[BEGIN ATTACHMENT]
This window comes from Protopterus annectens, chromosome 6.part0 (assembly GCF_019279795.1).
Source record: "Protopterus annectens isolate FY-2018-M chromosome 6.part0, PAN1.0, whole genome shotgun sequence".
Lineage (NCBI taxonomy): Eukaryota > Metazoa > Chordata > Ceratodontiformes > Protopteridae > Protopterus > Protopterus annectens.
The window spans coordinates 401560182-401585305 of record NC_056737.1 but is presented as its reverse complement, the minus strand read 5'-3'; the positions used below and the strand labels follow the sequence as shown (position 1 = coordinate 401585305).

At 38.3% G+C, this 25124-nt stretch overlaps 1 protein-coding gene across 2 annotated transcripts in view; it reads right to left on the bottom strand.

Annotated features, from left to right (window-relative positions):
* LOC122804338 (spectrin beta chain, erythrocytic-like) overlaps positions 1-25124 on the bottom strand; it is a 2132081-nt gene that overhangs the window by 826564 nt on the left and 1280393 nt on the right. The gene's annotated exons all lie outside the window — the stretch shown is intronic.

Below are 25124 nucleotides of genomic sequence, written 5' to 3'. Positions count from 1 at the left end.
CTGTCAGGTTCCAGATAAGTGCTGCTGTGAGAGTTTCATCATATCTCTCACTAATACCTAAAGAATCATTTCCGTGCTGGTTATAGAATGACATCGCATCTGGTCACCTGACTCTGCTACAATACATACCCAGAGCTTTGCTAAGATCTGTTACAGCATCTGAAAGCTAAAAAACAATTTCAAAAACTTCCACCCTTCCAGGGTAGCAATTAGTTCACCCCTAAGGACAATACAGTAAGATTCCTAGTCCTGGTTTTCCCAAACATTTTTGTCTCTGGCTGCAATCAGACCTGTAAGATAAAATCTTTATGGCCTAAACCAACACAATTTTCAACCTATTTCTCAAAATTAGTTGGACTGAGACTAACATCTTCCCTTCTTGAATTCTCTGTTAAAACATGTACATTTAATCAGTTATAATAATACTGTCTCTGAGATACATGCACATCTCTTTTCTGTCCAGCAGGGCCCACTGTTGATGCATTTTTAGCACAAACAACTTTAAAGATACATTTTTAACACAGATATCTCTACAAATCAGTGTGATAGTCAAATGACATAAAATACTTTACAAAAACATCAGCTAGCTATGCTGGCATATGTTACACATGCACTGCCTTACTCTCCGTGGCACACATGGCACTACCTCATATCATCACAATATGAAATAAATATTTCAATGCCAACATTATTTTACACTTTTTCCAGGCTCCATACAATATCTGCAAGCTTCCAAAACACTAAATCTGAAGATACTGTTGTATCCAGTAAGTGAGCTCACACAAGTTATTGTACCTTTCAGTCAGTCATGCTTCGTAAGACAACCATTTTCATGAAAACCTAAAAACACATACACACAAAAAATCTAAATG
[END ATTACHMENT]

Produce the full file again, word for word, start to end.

This window comes from Protopterus annectens, chromosome 6.part0 (assembly GCF_019279795.1).
Source record: "Protopterus annectens isolate FY-2018-M chromosome 6.part0, PAN1.0, whole genome shotgun sequence".
Lineage (NCBI taxonomy): Eukaryota > Metazoa > Chordata > Ceratodontiformes > Protopteridae > Protopterus > Protopterus annectens.
The window spans coordinates 401560182-401585305 of record NC_056737.1 but is presented as its reverse complement, the minus strand read 5'-3'; the positions used below and the strand labels follow the sequence as shown (position 1 = coordinate 401585305).

At 38.3% G+C, this 25124-nt stretch overlaps 1 protein-coding gene across 2 annotated transcripts in view; it reads right to left on the bottom strand.

Annotated features, from left to right (window-relative positions):
* LOC122804338 (spectrin beta chain, erythrocytic-like) overlaps positions 1-25124 on the bottom strand; it is a 2132081-nt gene that overhangs the window by 826564 nt on the left and 1280393 nt on the right. The gene's annotated exons all lie outside the window — the stretch shown is intronic.

Below are 25124 nucleotides of genomic sequence, written 5' to 3'. Positions count from 1 at the left end.
CTGTCAGGTTCCAGATAAGTGCTGCTGTGAGAGTTTCATCATATCTCTCACTAATACCTAAAGAATCATTTCCGTGCTGGTTATAGAATGACATCGCATCTGGTCACCTGACTCTGCTACAATACATACCCAGAGCTTTGCTAAGATCTGTTACAGCATCTGAAAGCTAAAAAACAATTTCAAAAACTTCCACCCTTCCAGGGTAGCAATTAGTTCACCCCTAAGGACAATACAGTAAGATTCCTAGTCCTGGTTTTCCCAAACATTTTTGTCTCTGGCTGCAATCAGACCTGTAAGATAAAATCTTTATGGCCTAAACCAACACAATTTTCAACCTATTTCTCAAAATTAGTTGGACTGAGACTAACATCTTCCCTTCTTGAATTCTCTGTTAAAACATGTACATTTAATCAGTTATAATAATACTGTCTCTGAGATACATGCACATCTCTTTTCTGTCCAGCAGGGCCCACTGTTGATGCATTTTTAGCACAAACAACTTTAAAGATACATTTTTAACACAGATATCTCTACAAATCAGTGTGATAGTCAAATGACATAAAATACTTTACAAAAACATCAGCTAGCTATGCTGGCATATGTTACACATGCACTGCCTTACTCTCCGTGGCACACATGGCACTACCTCATATCATCACAATATGAAATAAATATTTCAATGCCAACATTATTTTACACTTTTTCCAGGCTCCATACAATATCTGCAAGCTTCCAAAACACTAAATCTGAAGATACTGTTGTATCCAGTAAGTGAGCTCACACAAGTTATTGTACCTTTCAGTCAGTCATGCTTCGTAAGACAACCATTTTCATGAAAACCTAAAAACACATACACACAAAAAATCTAAATG